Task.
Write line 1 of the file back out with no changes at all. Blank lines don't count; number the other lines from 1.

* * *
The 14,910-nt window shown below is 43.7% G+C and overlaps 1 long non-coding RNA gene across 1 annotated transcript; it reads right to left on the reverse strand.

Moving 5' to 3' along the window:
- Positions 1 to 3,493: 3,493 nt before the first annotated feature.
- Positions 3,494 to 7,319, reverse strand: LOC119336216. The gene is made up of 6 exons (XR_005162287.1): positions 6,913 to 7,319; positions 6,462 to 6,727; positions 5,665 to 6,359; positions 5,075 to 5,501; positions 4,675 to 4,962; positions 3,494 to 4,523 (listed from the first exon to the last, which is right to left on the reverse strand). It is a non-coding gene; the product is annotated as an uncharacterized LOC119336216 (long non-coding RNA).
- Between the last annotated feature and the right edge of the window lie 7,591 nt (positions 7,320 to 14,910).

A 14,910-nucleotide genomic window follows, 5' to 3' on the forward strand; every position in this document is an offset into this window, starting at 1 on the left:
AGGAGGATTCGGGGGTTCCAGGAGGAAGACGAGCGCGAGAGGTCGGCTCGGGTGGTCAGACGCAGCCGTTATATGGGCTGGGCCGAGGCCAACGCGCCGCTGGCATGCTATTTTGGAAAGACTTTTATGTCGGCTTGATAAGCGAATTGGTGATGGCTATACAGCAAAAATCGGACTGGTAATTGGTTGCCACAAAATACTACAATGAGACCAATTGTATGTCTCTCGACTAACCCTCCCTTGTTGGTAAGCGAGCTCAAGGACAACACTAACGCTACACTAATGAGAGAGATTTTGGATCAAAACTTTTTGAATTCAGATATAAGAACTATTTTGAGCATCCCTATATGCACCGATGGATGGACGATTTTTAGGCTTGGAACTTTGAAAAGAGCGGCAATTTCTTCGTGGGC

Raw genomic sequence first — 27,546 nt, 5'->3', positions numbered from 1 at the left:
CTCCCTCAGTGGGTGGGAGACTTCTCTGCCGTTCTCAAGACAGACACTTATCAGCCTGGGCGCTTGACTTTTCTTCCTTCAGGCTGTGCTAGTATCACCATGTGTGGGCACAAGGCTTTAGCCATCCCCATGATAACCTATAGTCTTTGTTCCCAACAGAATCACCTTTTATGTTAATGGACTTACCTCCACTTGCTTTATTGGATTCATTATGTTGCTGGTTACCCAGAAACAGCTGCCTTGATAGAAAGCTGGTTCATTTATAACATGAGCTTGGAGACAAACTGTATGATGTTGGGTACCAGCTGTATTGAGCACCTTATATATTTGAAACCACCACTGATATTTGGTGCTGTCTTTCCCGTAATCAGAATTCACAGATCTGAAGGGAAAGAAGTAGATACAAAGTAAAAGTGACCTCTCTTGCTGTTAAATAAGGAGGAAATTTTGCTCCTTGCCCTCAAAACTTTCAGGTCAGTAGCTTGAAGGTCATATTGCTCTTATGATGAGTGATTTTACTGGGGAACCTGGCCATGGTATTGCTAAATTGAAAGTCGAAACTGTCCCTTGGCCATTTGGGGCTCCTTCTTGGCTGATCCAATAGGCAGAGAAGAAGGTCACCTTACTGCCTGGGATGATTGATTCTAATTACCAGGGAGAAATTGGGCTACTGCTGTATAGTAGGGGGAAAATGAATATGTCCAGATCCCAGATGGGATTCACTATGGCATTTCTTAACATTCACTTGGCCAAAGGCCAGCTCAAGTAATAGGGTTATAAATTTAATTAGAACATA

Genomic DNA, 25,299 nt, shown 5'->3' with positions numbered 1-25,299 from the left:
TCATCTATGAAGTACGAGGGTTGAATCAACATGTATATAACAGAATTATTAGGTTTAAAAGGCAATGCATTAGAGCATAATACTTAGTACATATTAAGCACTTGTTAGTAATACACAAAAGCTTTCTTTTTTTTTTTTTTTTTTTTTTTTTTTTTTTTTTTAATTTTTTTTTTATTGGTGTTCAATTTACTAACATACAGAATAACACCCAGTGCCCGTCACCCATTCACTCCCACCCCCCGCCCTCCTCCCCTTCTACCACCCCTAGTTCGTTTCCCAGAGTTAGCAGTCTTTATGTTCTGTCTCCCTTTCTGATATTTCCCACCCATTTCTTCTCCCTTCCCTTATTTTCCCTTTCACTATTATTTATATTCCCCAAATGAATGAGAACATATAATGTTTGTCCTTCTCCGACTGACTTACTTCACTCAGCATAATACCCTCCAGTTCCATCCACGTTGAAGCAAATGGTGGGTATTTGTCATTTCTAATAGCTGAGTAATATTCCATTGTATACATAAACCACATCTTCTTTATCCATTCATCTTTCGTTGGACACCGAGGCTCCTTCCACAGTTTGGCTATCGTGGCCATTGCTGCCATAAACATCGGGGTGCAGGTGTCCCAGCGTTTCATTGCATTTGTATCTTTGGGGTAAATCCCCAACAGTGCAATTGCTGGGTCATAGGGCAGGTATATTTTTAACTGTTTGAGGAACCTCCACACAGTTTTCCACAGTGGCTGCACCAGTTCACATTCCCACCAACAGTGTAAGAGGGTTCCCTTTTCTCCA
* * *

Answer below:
The 14,910-nt window shown below is 43.7% G+C and overlaps 1 long non-coding RNA gene across 1 annotated transcript; it reads right to left on the reverse strand.